(b) Nor may an analogy be drawn between forum non conveniens dismissals and transfers between federal courts pursuant to 28 U.S.C. § 1404(a), which was construed in Van Dusen v. Barrack, 376 U. S. 612, as precluding a transfer if it resulted in a change in the applicable law. The statute was enacted to permit change of venue between federal courts, and although it was drafted in accordance with the doctrine of forum non conveniens, it was intended to be a revision, rather than a codification of the common law. District courts were given more discretion to transfer under § 1404(a) than they had to dismiss on grounds of forum non conveniens. Van Dusen v. Barrack, supra, distinguished. Pp. 454 U. S. 253-254.
2. The District Court properly decided that the presumption in favor of the plaintiff's forum choice applied with less than maximum force when the plaintiff or (as here) the real parties in interest are foreign. When the plaintiff has chosen the home forum, it is reasonable to assume that the choice is convenient; but when the plaintiff or real parties in interest are foreign, this assumption is much less reasonable, and the plaintiff's choice deserves less deference. Pp. 454 U. S. 255-256.
3. The forum non conveniens determination is committed to the trial court's sound discretion, and may be reversed only when there has been a clear abuse of discretion. Here, the District Court did not abuse its discretion in weighing the private and public interests under the Gilbert analysis, and thereby determining that the trial should be held in Scotland. Pp. 454 U. S. 257-261.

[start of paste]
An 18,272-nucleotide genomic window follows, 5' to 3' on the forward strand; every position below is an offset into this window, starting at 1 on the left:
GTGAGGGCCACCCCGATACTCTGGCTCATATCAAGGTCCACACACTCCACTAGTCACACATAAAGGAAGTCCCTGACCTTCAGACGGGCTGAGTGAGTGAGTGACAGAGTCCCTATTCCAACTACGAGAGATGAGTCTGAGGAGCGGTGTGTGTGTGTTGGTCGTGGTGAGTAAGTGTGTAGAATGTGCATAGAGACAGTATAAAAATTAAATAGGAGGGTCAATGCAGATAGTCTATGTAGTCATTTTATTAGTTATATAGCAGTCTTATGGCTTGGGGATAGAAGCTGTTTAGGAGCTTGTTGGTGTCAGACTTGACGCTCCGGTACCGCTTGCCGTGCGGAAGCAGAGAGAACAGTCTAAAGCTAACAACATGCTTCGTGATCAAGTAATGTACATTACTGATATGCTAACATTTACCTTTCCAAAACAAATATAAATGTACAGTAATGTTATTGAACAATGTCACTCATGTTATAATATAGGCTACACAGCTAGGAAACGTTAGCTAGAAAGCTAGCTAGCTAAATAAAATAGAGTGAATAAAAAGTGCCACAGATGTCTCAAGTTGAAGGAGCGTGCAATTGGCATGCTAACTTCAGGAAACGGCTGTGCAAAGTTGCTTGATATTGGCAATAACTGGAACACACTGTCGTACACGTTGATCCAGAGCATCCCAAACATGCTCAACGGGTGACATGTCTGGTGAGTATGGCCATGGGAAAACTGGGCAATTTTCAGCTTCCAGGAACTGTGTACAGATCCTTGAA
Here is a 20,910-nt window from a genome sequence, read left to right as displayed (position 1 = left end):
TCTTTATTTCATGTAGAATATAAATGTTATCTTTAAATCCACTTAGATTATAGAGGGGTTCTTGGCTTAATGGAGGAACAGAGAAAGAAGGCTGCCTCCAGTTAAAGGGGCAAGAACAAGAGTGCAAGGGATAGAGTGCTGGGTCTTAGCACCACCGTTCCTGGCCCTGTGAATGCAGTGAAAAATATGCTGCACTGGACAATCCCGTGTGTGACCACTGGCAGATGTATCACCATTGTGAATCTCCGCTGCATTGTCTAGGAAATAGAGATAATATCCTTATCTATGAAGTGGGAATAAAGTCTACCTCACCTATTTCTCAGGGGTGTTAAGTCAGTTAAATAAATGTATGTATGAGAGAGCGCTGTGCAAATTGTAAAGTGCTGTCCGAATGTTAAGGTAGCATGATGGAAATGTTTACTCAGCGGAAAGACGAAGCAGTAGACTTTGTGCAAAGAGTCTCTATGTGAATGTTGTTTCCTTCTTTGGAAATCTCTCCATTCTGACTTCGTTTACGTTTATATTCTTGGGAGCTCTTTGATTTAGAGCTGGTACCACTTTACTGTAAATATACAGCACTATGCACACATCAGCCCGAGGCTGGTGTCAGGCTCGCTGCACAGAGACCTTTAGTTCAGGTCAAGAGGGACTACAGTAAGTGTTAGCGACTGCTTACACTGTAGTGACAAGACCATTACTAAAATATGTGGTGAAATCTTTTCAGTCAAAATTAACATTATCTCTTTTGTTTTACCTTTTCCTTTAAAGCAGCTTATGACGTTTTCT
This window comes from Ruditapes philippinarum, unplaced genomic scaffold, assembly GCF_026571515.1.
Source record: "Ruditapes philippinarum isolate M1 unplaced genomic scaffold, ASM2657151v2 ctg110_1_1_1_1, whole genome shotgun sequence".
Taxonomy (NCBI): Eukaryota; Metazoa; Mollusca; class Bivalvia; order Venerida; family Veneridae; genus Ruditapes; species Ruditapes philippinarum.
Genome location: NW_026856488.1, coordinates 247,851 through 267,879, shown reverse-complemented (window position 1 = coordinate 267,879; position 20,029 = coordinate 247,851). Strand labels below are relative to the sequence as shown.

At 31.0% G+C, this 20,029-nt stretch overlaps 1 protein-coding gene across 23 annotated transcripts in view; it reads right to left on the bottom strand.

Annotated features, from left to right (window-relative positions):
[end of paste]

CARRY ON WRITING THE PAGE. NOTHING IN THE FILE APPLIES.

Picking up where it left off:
(a) In analyzing the private interest factors, the District Court did not act unreasonably in concluding that fewer evidentiary problems would be posed if the trial were held in Scotland, a large proportion of the relevant evidence being located there. The District Court also correctly concluded that the problems posed by the petitioners' inability to implead potential Scottish third-party defendants -- the pilot's estate, the plane's owners, and the charter company -- supported holding the trial in Scotland. Pp. 454 U. S. 257-259.
(b) The District Court's review of the factors relating to the public interest was also reasonable. Even aside from the question whether Scottish law might be applicable in part, all other public interest factors favor trial in Scotland, which has a very strong interest in this litigation. The accident occurred there, all of the decedents were Scottish, and apart from petitioners, all potential parties are either Scottish or English. As to respondent's argument that American citizens have an interest in ensuring that American manufacturers are deterred from producing defective products and that additional deterrence might be obtained by trial in the United States where they could be sued on the basis of both negligence and strict liability, any incremental deterrence from trial in an American court is likely to be insignificant and is not sufficient to justify the enormous commitment of judicial time and resources that would be required. Pp. 454 U. S. 259-261.
630 F.2d 149, reversed.
MARSHALL, J., delivered the opinion of the Court, in which BURGER, C.J., and BLACKMUN and REHNQUIST, JJ., joined, and in Parts I and II of which WHITE, J., joined. WHITE J., filed an opinion concurring in part and dissenting in part, post, p. 454 U. S. 261. STEVENS, J., filed a dissenting opinion, in which BRENNAN, J., joined, post, p. 454 U. S. 261. POWELL, J., took no part in the decision of the cases. O'CONNOR, J., took no part in the consideration or decision of the cases.